Quote of the week

As seductive as certain perspectives of international law may appear to those who disagree with the outcome of the interpretative exercise conducted by this Court in the contempt judgment, sight must not be lost of the proper place of international law, especially in respect of an application for rescission. The approach that my Brother adopts may be apposite in the context of an appeal, where a court is enjoined to consider whether the court a quo erred in its interpretation of the law. Although it should be clear by now, I shall repeat it once more: this is not an appeal, for this Court’s orders are not appealable. I am deeply concerned that seeking to rely on articles of the ICCPR as a basis for rescission constitutes nothing more than sophistry.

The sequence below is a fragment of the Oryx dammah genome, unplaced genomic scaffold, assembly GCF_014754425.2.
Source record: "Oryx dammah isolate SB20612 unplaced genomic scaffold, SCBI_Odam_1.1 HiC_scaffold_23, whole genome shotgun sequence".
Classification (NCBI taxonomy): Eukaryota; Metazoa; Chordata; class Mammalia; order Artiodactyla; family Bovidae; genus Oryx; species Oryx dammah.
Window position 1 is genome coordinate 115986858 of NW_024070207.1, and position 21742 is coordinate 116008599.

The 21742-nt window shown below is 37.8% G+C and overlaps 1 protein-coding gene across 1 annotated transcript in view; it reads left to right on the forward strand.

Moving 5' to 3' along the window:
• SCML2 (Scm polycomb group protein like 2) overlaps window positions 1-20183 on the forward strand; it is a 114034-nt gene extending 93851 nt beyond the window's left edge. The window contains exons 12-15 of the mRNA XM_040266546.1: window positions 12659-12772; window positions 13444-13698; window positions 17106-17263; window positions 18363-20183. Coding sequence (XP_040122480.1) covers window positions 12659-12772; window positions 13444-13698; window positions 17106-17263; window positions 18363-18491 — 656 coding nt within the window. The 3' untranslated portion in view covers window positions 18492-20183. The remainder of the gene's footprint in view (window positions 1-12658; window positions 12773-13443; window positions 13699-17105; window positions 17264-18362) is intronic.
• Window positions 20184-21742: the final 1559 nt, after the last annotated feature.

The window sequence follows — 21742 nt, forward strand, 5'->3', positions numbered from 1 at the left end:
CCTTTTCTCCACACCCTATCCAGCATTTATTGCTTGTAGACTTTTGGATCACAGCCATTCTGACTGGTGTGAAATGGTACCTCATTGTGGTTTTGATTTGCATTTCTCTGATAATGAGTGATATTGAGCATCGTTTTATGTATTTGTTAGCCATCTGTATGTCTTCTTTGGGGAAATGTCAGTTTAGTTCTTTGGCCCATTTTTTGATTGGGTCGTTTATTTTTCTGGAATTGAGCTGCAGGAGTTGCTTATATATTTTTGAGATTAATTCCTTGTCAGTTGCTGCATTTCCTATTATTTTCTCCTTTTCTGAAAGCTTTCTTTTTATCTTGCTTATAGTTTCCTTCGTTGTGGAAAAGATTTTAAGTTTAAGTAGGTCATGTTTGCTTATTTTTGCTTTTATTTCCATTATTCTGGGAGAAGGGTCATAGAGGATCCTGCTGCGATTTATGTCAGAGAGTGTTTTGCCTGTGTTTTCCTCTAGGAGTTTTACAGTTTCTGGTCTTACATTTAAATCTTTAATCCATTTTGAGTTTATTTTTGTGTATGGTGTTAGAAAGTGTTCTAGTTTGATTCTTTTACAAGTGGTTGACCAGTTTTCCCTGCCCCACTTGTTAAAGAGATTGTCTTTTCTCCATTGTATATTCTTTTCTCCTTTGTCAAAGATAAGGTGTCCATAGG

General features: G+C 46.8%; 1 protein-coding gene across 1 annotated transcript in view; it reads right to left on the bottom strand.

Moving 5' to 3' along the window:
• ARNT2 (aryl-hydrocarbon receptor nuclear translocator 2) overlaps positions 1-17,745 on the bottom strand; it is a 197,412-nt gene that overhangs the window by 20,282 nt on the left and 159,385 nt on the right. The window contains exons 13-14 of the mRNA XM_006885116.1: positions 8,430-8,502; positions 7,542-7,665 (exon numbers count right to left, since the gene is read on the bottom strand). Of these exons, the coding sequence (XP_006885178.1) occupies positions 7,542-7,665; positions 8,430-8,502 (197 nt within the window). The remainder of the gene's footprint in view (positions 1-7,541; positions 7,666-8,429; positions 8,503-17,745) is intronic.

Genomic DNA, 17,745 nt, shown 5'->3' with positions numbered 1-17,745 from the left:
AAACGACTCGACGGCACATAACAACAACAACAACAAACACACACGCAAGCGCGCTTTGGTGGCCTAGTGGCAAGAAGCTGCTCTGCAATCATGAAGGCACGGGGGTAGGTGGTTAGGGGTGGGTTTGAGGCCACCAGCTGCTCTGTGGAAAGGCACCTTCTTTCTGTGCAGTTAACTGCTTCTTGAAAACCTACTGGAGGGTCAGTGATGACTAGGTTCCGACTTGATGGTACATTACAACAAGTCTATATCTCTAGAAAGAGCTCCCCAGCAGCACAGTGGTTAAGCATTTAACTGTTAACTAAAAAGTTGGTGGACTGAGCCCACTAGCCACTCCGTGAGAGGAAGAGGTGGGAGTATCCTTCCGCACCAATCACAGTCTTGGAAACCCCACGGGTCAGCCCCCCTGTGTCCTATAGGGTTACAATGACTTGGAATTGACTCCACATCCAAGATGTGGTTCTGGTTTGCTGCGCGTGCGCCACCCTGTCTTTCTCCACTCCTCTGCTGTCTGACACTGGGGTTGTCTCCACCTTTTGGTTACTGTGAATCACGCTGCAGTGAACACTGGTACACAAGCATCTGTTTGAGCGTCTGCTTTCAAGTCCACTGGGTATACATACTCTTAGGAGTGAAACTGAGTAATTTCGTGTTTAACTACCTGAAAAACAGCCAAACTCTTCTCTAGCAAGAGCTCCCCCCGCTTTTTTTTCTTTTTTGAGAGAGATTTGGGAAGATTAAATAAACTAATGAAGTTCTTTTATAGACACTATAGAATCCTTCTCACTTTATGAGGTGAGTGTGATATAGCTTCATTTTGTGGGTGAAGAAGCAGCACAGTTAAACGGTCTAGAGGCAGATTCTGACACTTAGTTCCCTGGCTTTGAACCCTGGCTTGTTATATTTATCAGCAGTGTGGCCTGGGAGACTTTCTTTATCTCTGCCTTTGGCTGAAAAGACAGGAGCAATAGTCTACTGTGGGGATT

Khampepe J
Zuma v Secretary of the Judicial Commission of Inquiry into Allegations of State Capture, Corruption and Fraud in the Public Sector Including Organs of State and Others (CCT 52/21) [2021] ZACC 28 (17 September 2021)
4 July 2016

On humanity and racism

What sort of community is envisioned by the first-person plural ‘we?’ What do ‘we’ within this community hold in ‘common’ and how is that holding-in-‘common’ socially and politically organized? And what is meant by ‘humanity’ and its corollaries: ‘the human,’ ‘humanism,’ ‘humane?’ The anti-racist invocation of ‘our’ ‘common’ ‘humanity’ is evidence of a belief in – or more likely a longing for – a state of being that is deeper than and anterior to the imposition of race. If ‘we’ are all ‘human’ after all, then surely racism and racist violence are illegitimate; it will not do for one ‘human’ to oppress, exploit, torture, kill another.

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